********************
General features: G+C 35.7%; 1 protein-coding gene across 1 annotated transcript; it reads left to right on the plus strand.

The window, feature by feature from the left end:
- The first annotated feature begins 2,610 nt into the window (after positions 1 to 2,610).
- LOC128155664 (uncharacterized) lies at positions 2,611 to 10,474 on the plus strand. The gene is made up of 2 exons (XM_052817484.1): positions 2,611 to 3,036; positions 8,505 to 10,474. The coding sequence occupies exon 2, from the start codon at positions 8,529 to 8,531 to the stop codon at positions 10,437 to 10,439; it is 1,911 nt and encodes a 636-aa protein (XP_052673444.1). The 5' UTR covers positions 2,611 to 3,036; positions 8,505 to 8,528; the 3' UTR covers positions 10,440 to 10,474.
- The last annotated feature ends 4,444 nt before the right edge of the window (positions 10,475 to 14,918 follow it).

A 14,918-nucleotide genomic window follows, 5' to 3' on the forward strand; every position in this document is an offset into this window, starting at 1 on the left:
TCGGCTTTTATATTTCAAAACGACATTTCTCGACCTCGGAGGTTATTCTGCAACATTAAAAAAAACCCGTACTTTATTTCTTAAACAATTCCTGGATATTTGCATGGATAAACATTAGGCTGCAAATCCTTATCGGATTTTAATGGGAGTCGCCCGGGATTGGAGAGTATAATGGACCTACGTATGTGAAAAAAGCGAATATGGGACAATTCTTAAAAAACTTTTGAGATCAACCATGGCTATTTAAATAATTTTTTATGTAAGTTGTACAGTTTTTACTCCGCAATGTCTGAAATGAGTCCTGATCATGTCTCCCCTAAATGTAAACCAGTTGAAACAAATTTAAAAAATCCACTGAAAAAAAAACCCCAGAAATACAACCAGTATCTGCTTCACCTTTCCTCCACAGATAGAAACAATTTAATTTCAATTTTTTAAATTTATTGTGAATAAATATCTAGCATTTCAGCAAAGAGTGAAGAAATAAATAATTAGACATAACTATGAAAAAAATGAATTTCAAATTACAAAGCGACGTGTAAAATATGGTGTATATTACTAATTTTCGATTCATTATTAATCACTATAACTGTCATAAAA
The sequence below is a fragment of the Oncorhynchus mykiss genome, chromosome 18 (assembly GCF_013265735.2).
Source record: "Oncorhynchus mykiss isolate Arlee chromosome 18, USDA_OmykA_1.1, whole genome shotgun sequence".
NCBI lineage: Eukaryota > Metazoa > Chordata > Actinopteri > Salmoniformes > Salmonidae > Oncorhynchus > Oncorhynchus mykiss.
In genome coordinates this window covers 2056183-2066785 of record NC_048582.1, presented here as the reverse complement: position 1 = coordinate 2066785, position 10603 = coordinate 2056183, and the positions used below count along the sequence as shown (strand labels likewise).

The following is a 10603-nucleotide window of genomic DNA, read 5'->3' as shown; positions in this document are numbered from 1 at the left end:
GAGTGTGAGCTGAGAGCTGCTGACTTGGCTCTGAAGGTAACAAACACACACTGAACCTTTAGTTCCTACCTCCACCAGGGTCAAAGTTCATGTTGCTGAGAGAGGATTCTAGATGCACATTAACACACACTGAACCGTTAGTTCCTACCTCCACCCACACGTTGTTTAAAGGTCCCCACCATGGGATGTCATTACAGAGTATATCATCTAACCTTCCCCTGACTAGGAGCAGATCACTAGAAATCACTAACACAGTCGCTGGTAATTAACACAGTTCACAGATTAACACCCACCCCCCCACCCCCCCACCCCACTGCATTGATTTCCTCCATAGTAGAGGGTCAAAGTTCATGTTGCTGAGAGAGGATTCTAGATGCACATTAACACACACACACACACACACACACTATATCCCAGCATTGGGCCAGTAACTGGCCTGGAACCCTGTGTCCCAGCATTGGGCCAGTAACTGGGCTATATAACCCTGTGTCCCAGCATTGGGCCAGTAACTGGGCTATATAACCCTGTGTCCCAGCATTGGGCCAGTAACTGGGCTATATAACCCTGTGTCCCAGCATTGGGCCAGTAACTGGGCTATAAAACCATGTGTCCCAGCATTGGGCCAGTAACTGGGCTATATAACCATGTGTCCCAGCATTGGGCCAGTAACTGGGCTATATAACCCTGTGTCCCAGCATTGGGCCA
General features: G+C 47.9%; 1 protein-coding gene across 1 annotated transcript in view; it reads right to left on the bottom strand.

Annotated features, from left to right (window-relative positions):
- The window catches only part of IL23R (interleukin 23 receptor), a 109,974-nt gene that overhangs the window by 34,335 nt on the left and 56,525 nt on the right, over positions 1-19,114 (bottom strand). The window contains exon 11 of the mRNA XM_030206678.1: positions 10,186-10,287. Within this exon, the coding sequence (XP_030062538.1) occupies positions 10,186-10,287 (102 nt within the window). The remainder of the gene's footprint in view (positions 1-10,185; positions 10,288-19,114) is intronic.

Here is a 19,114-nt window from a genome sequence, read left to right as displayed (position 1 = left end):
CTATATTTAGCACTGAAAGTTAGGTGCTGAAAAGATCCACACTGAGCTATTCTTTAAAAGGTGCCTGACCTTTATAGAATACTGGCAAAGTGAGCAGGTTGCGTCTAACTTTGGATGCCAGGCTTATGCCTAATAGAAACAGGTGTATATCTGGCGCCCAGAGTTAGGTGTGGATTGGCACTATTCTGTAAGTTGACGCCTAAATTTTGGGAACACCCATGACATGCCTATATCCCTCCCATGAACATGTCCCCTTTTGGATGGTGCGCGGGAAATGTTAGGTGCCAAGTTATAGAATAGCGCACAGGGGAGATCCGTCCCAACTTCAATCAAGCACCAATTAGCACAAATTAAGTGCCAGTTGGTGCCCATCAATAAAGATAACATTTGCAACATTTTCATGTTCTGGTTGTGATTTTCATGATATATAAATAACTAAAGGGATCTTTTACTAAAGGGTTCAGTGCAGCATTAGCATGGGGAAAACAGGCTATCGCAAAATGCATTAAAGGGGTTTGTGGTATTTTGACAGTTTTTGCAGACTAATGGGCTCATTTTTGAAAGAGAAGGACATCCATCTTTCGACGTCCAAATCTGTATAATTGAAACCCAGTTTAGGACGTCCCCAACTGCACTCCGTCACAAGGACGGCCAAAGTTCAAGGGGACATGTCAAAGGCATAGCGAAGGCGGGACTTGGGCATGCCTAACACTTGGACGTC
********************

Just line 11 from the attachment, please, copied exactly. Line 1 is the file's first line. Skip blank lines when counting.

In genome coordinates this window covers 2056183-2066785 of record NC_048582.1, presented here as the reverse complement: position 1 = coordinate 2066785, position 10603 = coordinate 2056183, and the positions used below count along the sequence as shown (strand labels likewise).